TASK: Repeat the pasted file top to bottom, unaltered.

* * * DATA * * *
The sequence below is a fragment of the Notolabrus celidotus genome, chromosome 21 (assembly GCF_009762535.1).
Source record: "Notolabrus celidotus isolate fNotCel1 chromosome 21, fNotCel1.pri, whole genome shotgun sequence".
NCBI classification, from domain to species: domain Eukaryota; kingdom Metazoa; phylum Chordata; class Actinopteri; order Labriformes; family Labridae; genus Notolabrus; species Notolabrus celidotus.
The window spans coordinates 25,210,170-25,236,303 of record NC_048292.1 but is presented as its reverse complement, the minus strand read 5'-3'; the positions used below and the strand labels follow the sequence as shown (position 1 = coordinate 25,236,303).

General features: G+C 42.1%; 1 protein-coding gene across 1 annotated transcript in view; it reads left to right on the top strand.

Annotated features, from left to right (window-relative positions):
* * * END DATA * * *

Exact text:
The sequence below is a fragment of the Notolabrus celidotus genome, chromosome 21 (assembly GCF_009762535.1).
Source record: "Notolabrus celidotus isolate fNotCel1 chromosome 21, fNotCel1.pri, whole genome shotgun sequence".
NCBI classification, from domain to species: domain Eukaryota; kingdom Metazoa; phylum Chordata; class Actinopteri; order Labriformes; family Labridae; genus Notolabrus; species Notolabrus celidotus.
The window spans coordinates 25,210,170-25,236,303 of record NC_048292.1 but is presented as its reverse complement, the minus strand read 5'-3'; the positions used below and the strand labels follow the sequence as shown (position 1 = coordinate 25,236,303).

General features: G+C 42.1%; 1 protein-coding gene across 1 annotated transcript in view; it reads left to right on the top strand.

Annotated features, from left to right (window-relative positions):